the idea is that you set up your goals so that you are losing whatever amount without factoring in exercise. so your maintenance calories less your deficit means you need to be eating at 1410-1760 cals. therefore, when you exercise, in order to maintain that loss deficit you have to eat back your exercise calories. otherwise the exercise calories become deficit calories. and while that might sound like a great thing [extra bonus deficit calories!] when you start having huge, regular shortfalls it can make loss harder. well, at least if you want to maintain your level of fitness and activity.
now, how many more you really need depends a lot on you and where you are. if you have 100+lbs to lose then eating back all of those calories becomes a little less important because you are large enough you can likely support a little larger deficit. which doesn't mean eat none of them back, but it's not as vital that you eat the rest back unless you're having a problem keeping up. but if you're fairly close to where you want to be 30lbs or so, you really do need to be eating those calories back. and basically all of them. your body doesn't have the excess reserves it needs to make up for larger deficits.
as far as the 1890 burn goes, where did you get that number from? snowshoeing is one of the higher calorie burning activities that i know of, and if you're doing it for any length of time 1890 doesn't sound unreasonable to me [though take this with a grain of salt, i'm a floridian and my knowledge of snow activities mostly lies in general theory and being happy far from them]. so check that burn number against other online sources that use your stats [unless you're wearing a heart rate monitor in which case use that info] to see if you were using some off info as the base. if you were using spark, make sure that your weight is updated so that it's using the most accurate info you can give it.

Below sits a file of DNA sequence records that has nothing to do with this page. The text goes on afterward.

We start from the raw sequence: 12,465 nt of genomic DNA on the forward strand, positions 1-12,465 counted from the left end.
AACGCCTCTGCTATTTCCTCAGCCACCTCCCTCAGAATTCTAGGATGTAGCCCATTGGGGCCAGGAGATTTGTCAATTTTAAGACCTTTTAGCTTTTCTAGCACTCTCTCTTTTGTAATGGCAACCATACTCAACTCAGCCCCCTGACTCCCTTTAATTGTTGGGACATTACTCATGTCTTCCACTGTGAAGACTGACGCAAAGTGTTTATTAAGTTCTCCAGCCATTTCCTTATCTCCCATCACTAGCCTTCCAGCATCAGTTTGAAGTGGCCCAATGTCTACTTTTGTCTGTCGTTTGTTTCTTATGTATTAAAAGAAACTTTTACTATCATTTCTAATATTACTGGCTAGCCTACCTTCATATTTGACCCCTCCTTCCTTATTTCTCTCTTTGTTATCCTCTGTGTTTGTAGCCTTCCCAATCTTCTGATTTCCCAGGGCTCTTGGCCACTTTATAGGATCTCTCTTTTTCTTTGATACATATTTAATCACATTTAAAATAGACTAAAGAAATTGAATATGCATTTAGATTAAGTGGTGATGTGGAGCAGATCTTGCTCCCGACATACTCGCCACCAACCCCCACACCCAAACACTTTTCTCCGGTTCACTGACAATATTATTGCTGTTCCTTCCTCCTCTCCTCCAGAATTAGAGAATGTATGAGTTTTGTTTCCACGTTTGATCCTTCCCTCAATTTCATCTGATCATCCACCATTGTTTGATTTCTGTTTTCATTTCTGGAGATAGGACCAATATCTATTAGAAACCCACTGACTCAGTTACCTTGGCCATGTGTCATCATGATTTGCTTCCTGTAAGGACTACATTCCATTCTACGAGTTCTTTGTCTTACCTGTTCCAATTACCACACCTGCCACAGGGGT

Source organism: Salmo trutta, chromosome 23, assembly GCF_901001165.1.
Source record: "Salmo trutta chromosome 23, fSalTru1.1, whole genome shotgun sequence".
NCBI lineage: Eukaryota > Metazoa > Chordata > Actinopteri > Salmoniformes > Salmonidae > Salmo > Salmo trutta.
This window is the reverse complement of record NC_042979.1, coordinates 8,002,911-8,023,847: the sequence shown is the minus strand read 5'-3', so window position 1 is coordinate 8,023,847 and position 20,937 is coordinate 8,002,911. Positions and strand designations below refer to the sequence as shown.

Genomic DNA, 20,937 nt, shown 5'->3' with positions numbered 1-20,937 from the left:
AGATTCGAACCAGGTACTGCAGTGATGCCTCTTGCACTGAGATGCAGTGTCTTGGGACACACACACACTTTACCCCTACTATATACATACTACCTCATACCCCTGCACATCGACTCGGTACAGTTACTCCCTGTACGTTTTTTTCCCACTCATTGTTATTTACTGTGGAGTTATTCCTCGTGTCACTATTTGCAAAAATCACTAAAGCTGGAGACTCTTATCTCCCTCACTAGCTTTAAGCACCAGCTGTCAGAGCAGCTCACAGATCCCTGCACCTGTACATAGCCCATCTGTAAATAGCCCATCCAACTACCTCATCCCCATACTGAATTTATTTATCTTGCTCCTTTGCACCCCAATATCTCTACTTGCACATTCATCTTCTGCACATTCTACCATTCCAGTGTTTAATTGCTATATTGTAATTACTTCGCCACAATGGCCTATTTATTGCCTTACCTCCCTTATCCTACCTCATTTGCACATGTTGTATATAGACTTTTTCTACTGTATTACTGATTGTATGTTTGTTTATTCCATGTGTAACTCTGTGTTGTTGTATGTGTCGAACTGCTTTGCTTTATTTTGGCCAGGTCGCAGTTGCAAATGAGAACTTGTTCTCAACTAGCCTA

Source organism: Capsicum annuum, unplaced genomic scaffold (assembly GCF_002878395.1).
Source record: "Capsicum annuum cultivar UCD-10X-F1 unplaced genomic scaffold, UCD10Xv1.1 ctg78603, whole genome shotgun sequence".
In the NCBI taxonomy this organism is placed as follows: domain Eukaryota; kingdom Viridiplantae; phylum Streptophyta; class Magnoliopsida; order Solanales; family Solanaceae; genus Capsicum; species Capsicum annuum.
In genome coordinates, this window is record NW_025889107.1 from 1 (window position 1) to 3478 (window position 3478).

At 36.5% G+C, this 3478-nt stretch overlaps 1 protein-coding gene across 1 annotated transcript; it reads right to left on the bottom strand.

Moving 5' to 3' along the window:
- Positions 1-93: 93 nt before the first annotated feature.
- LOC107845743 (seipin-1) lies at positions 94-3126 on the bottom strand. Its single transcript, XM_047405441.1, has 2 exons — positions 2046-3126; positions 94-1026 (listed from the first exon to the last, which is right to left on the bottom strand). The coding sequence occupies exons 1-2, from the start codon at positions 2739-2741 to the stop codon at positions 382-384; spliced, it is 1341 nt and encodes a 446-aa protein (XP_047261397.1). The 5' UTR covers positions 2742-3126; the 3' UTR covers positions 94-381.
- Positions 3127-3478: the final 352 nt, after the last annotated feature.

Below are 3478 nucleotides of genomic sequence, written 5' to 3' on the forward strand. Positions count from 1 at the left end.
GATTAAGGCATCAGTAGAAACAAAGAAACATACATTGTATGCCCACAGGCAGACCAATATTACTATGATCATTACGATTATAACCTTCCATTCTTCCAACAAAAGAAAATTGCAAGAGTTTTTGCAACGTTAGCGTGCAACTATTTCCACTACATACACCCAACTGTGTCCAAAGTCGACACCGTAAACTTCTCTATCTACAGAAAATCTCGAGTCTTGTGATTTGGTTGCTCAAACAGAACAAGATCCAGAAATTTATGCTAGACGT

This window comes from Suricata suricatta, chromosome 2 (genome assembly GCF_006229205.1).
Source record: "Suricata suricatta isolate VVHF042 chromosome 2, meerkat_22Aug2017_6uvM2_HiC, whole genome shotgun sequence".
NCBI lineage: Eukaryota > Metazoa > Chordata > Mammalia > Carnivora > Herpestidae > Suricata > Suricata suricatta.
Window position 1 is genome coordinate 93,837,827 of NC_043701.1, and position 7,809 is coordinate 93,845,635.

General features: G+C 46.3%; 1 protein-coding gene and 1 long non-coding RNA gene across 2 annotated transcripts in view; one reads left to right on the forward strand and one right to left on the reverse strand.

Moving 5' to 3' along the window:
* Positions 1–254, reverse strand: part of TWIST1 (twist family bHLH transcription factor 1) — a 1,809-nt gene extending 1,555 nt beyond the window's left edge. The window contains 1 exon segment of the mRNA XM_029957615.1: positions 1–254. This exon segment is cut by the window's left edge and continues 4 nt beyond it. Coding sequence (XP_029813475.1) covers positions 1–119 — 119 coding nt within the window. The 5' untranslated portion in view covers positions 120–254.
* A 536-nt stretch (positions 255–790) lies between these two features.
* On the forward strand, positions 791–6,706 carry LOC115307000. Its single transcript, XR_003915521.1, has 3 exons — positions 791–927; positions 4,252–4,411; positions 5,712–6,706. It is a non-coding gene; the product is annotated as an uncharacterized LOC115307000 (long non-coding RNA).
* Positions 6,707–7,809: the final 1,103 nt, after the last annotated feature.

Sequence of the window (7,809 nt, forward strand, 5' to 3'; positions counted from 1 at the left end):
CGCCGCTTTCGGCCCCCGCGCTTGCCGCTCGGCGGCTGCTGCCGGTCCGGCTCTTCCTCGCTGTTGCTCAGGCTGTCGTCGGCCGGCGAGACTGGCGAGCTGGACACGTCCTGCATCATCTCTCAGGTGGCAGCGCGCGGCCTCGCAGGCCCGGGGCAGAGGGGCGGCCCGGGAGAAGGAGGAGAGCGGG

the final thing to factor in is frequency. if you're talking about doing this on a regular basis [weekly or more often], then it's really important you eat most of those calories back. say you do this 3 times a week. that's almost 6000 cals you're going to be burning. 7000 cals a week amounts to a 2lb loss per week. so that's almost 2lbs on top of what you already set your tracker to lose. which would be fine if you weighed 300-400lbs. but if you weigh under 200, that's the kind of deficit your body just doesn't have the reserves to make up. if you're snowshoeing once or twice a month it's fine to space out the extra calories over the month [about 130 per day] to make up the difference. even if you were doing it twice a week that would work as well, which is about an extra 500-600 cals a day.
-google first. ask questions later.